Since vaccine hesitancy has decreased over time, it’s possible we’ll see these numbers change, too. Prominent health care leaders touting the importance of vaccinating children might also sway hesitant parents. But Gallup found in mid-August that parents of K-12 students were less likely than the general public to be worried about unvaccinated people. According to the poll, 51 percent of K-12 parents said they were “very” or “moderately” worried about people in their area choosing not to get vaccinated, compared with 60 percent of all adults who said the same. So, it’s also possible that the earlier trends we saw with hesitancy decreasing over time might not happen. We’ll just have to wait and see, too.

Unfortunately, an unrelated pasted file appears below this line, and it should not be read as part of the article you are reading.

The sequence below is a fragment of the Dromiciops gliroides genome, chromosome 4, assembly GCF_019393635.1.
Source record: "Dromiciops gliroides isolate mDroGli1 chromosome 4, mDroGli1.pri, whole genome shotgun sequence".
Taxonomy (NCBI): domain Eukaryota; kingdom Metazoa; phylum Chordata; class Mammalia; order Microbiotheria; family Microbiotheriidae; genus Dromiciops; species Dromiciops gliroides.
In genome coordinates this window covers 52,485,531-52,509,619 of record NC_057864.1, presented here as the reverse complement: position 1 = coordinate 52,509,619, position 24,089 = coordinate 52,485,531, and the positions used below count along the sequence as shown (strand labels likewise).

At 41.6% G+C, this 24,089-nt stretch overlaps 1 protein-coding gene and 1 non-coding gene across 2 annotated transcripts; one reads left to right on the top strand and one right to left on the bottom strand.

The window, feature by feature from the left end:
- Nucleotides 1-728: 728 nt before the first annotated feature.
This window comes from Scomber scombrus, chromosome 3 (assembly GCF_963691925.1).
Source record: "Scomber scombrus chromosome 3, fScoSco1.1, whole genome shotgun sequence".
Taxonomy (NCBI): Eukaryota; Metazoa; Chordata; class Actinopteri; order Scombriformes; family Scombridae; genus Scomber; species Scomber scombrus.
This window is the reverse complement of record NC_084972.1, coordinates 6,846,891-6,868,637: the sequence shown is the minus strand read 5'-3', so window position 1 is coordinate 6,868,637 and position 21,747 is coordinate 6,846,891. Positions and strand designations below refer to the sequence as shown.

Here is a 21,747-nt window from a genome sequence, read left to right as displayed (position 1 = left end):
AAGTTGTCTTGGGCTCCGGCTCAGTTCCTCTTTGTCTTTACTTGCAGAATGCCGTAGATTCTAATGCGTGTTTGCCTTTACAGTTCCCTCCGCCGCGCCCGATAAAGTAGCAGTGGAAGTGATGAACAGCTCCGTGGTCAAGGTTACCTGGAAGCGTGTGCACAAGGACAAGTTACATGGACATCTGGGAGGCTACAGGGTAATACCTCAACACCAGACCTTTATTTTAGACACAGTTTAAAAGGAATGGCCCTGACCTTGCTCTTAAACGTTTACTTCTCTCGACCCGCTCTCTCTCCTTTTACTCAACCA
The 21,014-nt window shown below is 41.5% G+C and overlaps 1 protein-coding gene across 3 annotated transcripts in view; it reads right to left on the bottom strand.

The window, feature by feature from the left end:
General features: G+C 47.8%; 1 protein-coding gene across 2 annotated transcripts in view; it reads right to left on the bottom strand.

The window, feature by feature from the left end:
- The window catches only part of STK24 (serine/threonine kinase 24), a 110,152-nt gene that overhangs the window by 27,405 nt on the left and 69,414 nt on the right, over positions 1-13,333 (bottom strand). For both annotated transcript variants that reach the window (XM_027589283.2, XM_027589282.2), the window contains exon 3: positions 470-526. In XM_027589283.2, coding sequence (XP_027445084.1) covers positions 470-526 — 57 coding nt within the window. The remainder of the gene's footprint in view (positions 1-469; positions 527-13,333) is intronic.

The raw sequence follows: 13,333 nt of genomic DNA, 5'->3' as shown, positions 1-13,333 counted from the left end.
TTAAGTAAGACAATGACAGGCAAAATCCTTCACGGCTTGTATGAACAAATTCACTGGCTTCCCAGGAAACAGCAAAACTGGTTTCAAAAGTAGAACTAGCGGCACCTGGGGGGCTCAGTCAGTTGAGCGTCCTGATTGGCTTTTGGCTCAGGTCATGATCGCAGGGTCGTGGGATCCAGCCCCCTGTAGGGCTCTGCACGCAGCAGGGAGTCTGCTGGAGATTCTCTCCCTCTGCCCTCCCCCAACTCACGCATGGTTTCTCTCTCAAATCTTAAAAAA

Other polling bites